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About long term use of medications!
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About long term use of medications!

I have been on Klonipen 9mg, vicodin 7.5mg, and soma  for over 30years.  I had no quality of life till I got on these meds due to severe anxiety and spinal cord injury.  Some time people are very judgemental that I am an "addict."
Do you think it is better for me to just realize this is my life and I need these things to function all these years and to have quality of life??  To get off them now would be impossible and would not want to do it anyway!
Is my thinking wrong?  I also see a psychologist.
                                     Thank you!

trish  2-6-13
Tags: Anxiety, years
Age
:  
60
Sex
:  
Female
Weight
:  
170
4475871_tn?1355180944
I think the most important thing you can do is to not consider yourself an 'addict' because you are taking these medications. Some medications have negative connotations in society because they are misused, and unfortunately that can become bothersome for people who truly need the medications, and take them as they are prescribed, and for the right reasons.

If you have found a good quality of life with a specific medication regimen, and you are not experiencing side-effects from those medications, I would recommend you continue them. But it is important you think of your medications just like any other-- for treating your illness and controlling your symptoms, and not as something to be addicted to.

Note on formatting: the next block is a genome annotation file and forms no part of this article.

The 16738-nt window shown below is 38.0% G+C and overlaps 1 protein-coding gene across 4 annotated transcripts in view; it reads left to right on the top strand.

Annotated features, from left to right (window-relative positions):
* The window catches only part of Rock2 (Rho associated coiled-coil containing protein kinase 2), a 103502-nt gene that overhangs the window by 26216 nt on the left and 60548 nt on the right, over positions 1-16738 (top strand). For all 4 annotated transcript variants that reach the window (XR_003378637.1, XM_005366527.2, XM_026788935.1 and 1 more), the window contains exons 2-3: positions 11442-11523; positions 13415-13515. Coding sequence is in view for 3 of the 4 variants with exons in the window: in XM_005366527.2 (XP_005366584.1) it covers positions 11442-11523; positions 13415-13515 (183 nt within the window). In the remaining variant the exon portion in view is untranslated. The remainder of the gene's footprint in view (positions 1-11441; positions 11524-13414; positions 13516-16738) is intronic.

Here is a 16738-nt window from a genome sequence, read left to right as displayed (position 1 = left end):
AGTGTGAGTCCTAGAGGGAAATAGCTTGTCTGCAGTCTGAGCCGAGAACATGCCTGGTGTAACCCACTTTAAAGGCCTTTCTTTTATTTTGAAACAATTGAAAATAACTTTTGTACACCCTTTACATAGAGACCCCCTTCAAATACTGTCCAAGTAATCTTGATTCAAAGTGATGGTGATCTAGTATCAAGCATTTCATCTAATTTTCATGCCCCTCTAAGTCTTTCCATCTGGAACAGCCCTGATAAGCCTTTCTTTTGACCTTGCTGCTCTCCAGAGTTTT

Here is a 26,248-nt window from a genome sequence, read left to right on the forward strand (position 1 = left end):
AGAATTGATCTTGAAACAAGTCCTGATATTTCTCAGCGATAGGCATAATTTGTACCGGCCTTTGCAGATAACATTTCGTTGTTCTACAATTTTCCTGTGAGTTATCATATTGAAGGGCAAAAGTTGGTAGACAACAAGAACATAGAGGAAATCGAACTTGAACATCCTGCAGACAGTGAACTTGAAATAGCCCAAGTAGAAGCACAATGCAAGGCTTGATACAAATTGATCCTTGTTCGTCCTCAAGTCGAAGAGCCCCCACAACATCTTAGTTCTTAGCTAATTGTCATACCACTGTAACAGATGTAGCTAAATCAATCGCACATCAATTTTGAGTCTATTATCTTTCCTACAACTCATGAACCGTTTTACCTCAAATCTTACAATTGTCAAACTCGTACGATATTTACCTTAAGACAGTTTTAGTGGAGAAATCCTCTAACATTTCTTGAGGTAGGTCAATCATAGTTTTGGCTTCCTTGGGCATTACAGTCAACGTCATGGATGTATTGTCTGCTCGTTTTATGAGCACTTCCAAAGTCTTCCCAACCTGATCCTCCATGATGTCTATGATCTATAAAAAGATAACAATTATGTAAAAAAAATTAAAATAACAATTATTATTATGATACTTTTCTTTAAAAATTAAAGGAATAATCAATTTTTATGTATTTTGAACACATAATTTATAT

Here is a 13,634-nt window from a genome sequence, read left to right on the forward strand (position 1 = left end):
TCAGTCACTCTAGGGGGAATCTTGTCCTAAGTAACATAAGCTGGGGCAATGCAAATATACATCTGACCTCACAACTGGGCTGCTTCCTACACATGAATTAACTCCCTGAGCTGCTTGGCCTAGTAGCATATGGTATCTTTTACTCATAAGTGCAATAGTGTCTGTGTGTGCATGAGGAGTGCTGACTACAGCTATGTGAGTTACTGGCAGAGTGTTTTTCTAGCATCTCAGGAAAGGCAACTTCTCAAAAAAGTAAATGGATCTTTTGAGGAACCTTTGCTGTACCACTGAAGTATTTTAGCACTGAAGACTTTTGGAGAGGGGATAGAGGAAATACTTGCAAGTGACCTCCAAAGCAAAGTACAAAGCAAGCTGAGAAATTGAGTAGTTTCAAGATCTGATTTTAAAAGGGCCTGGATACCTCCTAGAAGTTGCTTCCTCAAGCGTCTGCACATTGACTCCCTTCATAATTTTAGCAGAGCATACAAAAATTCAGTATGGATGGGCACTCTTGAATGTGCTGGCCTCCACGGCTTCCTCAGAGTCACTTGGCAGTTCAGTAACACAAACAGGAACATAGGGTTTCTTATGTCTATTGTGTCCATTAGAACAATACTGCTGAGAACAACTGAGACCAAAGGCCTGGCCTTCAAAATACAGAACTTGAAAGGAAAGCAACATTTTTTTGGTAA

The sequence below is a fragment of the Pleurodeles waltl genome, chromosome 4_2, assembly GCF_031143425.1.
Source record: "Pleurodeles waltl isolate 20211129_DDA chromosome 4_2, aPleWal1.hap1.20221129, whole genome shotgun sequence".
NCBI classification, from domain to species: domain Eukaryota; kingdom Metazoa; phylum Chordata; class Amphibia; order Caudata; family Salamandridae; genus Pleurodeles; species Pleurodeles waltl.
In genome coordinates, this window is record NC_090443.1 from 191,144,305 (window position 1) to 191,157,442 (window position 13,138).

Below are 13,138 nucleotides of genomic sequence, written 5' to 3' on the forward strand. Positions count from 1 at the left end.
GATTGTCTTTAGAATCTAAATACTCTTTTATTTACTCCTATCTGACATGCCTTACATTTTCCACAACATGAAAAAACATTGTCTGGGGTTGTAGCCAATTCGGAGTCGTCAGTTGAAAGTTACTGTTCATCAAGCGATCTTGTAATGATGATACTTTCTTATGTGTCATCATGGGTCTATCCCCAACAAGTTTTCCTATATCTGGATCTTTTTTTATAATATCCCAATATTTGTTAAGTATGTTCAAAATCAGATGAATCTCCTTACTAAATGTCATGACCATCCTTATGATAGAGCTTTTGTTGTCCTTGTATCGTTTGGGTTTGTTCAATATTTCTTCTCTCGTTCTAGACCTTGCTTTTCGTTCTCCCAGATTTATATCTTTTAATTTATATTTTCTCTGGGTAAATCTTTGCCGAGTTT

Also keep in mind the difference between addiction and dependence: addiction is poor control over drug use, compulsive drug use, continued drug use despite harm, and drug craving. Drug dependence is different. Some medication such as hydrocodone, or klonopin may result in dependence, which basically means the body has adapted to taking the medication and if the medication stops, withdrawal may occur. This is not the same as addiction, but could be considered more of a side-effect of your medication. If there is any reason you wish to cut back on your dosing of your medications you should talk with your doctor about a tapering plan, but again, if you have a good quality of life I would stay stick with your current regimen.
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